Read by Jenna Lamia, Bahni Turpin, Octavia Spencer, Cassandra Campbell
I’ve avoided audio books for the longest time, because when I drive or walk or whatever, I tend to listen to podcasts on my tiny little old iPod nano. But recently when about to leave work for my usually forty minutes drive home and heard that there were accidents everywhere and it was likely to take me a lot longer to get home, and my iPod nano was flat. Boo. But, thanks to a lot of advertising my audible on many of the podcasts, I knew what to do. I downloaded the app and headed to the audible store. Just because it came up early on and I’ve been meaning to read it for ages. One thing I have found in general about audio books is that listening to them is quite different to listening to podcasts, for some reason. Often, I’ll be listening to podcasts and find myself drifting in and out of concentration, and have to flick to music. But audiobooks hold my attention for much longer. Interesting.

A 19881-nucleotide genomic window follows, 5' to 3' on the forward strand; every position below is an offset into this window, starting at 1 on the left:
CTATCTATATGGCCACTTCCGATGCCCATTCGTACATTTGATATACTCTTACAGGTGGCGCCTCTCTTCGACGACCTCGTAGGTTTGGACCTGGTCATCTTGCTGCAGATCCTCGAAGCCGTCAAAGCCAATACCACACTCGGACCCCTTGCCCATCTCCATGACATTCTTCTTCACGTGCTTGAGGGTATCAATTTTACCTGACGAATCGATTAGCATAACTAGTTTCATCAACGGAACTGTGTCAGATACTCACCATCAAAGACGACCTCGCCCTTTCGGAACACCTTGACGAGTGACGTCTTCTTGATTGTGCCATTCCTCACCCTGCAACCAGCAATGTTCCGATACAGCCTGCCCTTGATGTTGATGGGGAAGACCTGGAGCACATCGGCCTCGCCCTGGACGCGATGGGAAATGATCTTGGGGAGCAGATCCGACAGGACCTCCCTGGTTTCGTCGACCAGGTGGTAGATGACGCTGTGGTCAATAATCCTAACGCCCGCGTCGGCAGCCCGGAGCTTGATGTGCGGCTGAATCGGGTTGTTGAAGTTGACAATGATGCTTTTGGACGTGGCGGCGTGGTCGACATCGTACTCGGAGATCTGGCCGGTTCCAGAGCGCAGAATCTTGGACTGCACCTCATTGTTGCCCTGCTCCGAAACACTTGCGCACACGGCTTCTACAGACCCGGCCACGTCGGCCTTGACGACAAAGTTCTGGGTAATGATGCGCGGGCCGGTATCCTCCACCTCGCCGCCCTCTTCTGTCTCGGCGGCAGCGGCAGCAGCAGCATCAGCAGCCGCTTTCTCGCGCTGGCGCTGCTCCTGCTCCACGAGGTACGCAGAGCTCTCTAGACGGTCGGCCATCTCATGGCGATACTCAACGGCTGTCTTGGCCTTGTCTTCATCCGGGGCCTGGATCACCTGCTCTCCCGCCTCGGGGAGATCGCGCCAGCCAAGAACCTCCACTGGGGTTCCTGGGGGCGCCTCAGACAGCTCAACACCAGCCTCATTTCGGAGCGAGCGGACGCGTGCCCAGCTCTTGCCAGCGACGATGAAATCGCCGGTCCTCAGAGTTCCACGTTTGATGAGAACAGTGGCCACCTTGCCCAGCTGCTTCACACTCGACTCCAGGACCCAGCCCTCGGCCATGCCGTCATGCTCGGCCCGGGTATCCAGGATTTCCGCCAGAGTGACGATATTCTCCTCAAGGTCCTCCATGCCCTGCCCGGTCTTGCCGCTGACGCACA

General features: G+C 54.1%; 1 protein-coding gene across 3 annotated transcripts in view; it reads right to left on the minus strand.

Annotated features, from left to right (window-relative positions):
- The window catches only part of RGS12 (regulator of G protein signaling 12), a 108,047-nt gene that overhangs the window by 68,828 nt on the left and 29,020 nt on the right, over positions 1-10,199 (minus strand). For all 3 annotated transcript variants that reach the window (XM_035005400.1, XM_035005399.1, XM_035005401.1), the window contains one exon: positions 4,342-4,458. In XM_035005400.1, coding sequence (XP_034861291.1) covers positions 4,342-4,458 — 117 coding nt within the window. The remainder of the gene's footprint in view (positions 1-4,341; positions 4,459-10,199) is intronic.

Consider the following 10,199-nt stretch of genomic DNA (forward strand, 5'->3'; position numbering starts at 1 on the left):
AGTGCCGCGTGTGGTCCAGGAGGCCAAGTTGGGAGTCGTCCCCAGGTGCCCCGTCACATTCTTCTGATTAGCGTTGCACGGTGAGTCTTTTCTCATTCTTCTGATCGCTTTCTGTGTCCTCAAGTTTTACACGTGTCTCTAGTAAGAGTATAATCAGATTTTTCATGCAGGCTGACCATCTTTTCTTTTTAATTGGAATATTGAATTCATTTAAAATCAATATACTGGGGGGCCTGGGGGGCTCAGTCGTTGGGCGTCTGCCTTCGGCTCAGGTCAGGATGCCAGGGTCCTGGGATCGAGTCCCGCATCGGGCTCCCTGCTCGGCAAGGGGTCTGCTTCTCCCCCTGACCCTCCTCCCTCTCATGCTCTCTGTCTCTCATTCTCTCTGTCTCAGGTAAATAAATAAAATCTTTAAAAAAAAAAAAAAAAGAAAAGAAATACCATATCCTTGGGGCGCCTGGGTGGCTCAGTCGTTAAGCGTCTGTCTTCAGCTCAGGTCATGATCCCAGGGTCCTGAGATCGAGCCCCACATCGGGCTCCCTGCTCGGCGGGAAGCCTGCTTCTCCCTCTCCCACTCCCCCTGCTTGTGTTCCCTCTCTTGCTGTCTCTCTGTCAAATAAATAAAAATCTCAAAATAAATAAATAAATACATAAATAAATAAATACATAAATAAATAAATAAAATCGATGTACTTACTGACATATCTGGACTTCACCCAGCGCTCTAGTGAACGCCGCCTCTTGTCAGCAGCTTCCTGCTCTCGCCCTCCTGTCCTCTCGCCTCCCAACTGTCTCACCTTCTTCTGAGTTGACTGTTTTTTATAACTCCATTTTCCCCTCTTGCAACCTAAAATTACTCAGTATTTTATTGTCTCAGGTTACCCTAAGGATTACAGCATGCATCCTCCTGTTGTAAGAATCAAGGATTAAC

So, The Help. The book is written from several perspectives – from Skeeter, the white woman who wants to be a writer, who sees the society and the segregation around her differently to her peers and family, who starts to write a book telling the stories of the African American women who take care of the houses and children of the rich, white woman; then there are a couple of the maids, Aibileen and Minny, who are faced with these horrible women who are happy to let black women raise their children but refuse to share a toilet. I recall that I found the film of The Help to be quite light – yes, it was dealing with serious issues, but it was kind of fun and entertaining. I found the book far more intense, giving a greater sense of how potentially dangerous the actions of these women could potentially be. The reading was wonderful, especially having different voices for the different characters. It was certainly a great introduction to audio books.